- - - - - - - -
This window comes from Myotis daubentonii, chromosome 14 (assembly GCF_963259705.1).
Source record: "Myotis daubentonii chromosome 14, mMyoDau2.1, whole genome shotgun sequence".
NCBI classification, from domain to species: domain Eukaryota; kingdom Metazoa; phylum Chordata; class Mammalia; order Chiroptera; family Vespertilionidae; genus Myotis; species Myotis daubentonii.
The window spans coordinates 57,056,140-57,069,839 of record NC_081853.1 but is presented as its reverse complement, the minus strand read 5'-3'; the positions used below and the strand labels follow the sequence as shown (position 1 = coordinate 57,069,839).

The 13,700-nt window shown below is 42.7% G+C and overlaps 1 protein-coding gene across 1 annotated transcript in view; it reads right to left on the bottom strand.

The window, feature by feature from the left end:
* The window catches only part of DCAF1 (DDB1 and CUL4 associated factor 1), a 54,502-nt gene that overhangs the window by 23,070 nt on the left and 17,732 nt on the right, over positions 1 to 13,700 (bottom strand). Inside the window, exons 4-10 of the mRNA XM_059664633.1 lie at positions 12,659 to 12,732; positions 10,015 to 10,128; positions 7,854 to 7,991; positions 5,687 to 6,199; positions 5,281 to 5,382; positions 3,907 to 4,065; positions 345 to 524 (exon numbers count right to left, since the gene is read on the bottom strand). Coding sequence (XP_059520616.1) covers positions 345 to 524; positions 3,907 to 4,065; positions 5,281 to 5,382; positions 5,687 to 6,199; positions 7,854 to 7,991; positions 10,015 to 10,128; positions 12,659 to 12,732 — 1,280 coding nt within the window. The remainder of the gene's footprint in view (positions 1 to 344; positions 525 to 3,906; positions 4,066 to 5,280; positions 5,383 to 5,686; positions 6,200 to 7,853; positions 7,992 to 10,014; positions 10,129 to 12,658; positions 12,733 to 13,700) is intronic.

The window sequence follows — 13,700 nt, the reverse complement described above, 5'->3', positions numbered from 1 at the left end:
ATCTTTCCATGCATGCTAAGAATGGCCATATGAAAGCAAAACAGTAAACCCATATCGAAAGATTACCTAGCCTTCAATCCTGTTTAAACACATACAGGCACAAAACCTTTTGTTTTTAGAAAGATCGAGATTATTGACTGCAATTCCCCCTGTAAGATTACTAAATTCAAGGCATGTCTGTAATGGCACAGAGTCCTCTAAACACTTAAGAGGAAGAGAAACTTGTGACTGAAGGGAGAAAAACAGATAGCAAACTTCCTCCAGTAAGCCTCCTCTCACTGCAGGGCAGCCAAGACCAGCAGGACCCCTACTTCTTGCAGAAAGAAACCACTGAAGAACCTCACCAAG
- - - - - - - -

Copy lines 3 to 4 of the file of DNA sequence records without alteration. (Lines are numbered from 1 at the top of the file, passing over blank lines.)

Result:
NCBI classification, from domain to species: domain Eukaryota; kingdom Metazoa; phylum Chordata; class Mammalia; order Chiroptera; family Vespertilionidae; genus Myotis; species Myotis daubentonii.
The window spans coordinates 57,056,140-57,069,839 of record NC_081853.1 but is presented as its reverse complement, the minus strand read 5'-3'; the positions used below and the strand labels follow the sequence as shown (position 1 = coordinate 57,069,839).